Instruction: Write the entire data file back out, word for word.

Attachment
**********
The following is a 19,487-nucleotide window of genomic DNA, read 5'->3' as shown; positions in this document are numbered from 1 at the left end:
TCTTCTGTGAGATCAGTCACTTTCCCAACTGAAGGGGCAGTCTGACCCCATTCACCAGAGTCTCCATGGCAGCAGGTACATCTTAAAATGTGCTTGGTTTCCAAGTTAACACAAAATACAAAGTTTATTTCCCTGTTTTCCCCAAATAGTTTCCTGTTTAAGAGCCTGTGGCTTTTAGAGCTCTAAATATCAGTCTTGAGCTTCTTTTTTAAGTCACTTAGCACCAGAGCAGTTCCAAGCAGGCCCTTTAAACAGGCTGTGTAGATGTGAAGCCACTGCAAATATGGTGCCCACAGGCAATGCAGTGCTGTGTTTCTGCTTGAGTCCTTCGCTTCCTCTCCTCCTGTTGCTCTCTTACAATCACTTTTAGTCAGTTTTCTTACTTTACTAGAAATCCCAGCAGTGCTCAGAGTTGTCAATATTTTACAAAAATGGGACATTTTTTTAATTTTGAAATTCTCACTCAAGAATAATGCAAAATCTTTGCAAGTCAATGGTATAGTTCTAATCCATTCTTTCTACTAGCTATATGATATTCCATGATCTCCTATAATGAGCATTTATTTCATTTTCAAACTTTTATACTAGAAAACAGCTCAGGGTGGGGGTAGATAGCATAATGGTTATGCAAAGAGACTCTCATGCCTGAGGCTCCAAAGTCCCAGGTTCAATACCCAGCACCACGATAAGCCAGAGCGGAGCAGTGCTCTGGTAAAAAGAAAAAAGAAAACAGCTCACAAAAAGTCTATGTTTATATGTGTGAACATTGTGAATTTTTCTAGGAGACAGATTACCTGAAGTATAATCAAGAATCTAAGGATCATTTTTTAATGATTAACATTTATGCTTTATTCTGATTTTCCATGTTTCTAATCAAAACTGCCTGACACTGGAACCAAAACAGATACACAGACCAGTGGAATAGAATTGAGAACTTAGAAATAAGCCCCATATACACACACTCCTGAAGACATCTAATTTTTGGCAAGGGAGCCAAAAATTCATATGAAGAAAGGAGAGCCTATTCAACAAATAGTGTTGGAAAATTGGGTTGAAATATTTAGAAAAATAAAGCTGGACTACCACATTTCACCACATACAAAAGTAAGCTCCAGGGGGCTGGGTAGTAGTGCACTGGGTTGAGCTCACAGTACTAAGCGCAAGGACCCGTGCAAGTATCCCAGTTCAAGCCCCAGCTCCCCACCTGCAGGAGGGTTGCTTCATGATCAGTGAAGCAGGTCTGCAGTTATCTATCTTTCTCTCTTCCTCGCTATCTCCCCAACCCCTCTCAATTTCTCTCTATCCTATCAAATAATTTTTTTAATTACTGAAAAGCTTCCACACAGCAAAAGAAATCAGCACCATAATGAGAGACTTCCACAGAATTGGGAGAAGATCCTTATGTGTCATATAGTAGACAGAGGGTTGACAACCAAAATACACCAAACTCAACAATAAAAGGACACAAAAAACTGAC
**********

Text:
The following is a 19,487-nucleotide window of genomic DNA, read 5'->3' as shown; positions in this document are numbered from 1 at the left end:
TCTTCTGTGAGATCAGTCACTTTCCCAACTGAAGGGGCAGTCTGACCCCATTCACCAGAGTCTCCATGGCAGCAGGTACATCTTAAAATGTGCTTGGTTTCCAAGTTAACACAAAATACAAAGTTTATTTCCCTGTTTTCCCCAAATAGTTTCCTGTTTAAGAGCCTGTGGCTTTTAGAGCTCTAAATATCAGTCTTGAGCTTCTTTTTTAAGTCACTTAGCACCAGAGCAGTTCCAAGCAGGCCCTTTAAACAGGCTGTGTAGATGTGAAGCCACTGCAAATATGGTGCCCACAGGCAATGCAGTGCTGTGTTTCTGCTTGAGTCCTTCGCTTCCTCTCCTCCTGTTGCTCTCTTACAATCACTTTTAGTCAGTTTTCTTACTTTACTAGAAATCCCAGCAGTGCTCAGAGTTGTCAATATTTTACAAAAATGGGACATTTTTTTAATTTTGAAATTCTCACTCAAGAATAATGCAAAATCTTTGCAAGTCAATGGTATAGTTCTAATCCATTCTTTCTACTAGCTATATGATATTCCATGATCTCCTATAATGAGCATTTATTTCATTTTCAAACTTTTATACTAGAAAACAGCTCAGGGTGGGGGTAGATAGCATAATGGTTATGCAAAGAGACTCTCATGCCTGAGGCTCCAAAGTCCCAGGTTCAATACCCAGCACCACGATAAGCCAGAGCGGAGCAGTGCTCTGGTAAAAAGAAAAAAGAAAACAGCTCACAAAAAGTCTATGTTTATATGTGTGAACATTGTGAATTTTTCTAGGAGACAGATTACCTGAAGTATAATCAAGAATCTAAGGATCATTTTTTAATGATTAACATTTATGCTTTATTCTGATTTTCCATGTTTCTAATCAAAACTGCCTGACACTGGAACCAAAACAGATACACAGACCAGTGGAATAGAATTGAGAACTTAGAAATAAGCCCCATATACACACACTCCTGAAGACATCTAATTTTTGGCAAGGGAGCCAAAAATTCATATGAAGAAAGGAGAGCCTATTCAACAAATAGTGTTGGAAAATTGGGTTGAAATATTTAGAAAAATAAAGCTGGACTACCACATTTCACCACATACAAAAGTAAGCTCCAGGGGGCTGGGTAGTAGTGCACTGGGTTGAGCTCACAGTACTAAGCGCAAGGACCCGTGCAAGTATCCCAGTTCAAGCCCCAGCTCCCCACCTGCAGGAGGGTTGCTTCATGATCAGTGAAGCAGGTCTGCAGTTATCTATCTTTCTCTCTTCCTCGCTATCTCCCCAACCCCTCTCAATTTCTCTCTATCCTATCAAATAATTTTTTTAATTACTGAAAAGCTTCCACACAGCAAAAGAAATCAGCACCATAATGAGAGACTTCCACAGAATTGGGAGAAGATCCTTATGTGTCATATAGTAGACAGAGGGTTGACAACCAAAATACACCAAACTCAACAATAAAAGGACACAAAAAACTGAC